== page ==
March 17th, 2017
Daily Market Commentary
- Manufacturing Shipments in Canada were up 0.6% in month-over-month terms, above estimates.
- Industrial Production in the US was flat in month-over-month terms, below estimates.
- The Michigan Consumer Sentiment Index was reported at 97.6, above estimates.
- Construction output in the EU was down 3.3% in year-over-year terms.
- Canada’s PSP Investments is the preferred bidder of Oaktree Capital Group LLC’s 50 percent stake in the operator of San Juan, Puerto Rico’s airport, people with knowledge of the matter said.
- Canada Goose Holdings Inc.’s shares surged in their debut Thursday after the high-end coat maker went public with the richest valuation among its global peers. Shares climbed almost 27 percent to close at C$21.53 in Toronto, where the company is based, after the retailer priced its initial public offering at C$17 apiece. That gives Canada Goose, which is also listed on the New York Stock Exchange, a market value of about C$2.3 billion ($1.72 billion).
- U.S. stock-index futures were little changed as investors assessed the trajectory for interest rates in 2017. Contracts on the S&P 500 Index expiring in June fell less than 0.1 percent to 2,377.75 at 10:26 a.m. in London, while those on the Dow Jones Industrial Average lost 4 points to 20,878.
- European stocks fell, paring their weekly gains after an earlier boost from central-bank policy decisions and relief over Dutch elections. The Stoxx Europe 600 Index declined 0.3 percent at 8:39 a.m. in London, pulling back after reaching its highest level since December 2015 on Thursday.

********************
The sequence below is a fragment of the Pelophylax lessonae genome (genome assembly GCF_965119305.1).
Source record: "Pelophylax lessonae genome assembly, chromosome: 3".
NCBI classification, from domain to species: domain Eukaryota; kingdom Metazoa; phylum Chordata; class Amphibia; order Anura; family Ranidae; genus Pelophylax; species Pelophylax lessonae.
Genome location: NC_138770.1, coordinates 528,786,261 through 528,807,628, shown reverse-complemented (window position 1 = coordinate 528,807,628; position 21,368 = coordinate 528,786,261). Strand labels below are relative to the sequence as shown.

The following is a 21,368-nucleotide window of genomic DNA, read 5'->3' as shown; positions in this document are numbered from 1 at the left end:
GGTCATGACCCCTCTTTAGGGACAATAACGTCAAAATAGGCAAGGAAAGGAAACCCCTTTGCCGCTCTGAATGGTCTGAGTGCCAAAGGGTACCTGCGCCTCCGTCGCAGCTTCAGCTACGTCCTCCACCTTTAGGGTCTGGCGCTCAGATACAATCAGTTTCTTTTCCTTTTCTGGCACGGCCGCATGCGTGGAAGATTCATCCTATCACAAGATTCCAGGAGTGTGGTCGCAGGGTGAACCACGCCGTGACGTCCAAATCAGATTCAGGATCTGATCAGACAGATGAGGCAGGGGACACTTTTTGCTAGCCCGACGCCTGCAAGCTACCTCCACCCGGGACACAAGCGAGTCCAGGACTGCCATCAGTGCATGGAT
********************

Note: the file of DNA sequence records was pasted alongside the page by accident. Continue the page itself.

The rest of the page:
- EON SE, Germany’s biggest renewable energy producer, raised about 1.35 billion euros ($1.45 billion) through a share offering that’ll help it reduce debt and pay for nuclear waste storage.
- Japan’s stocks fell, weighed down by automakers, as the yen headed for its steepest weekly advance in six weeks and as investors awaited the outcome of two days of talks between Group of 20 officials starting Friday.
- China’s carbon dioxide pollution level slipped last year even as the economy grew 6.7 percent, suggesting the world’s biggest emitter is using energy more efficiently. Output of the greenhouse gas from the energy industry fell 1 percent in China in 2016, helping emissions flatline for a third year in a row.
*All sources from Bloomberg unless otherwise specified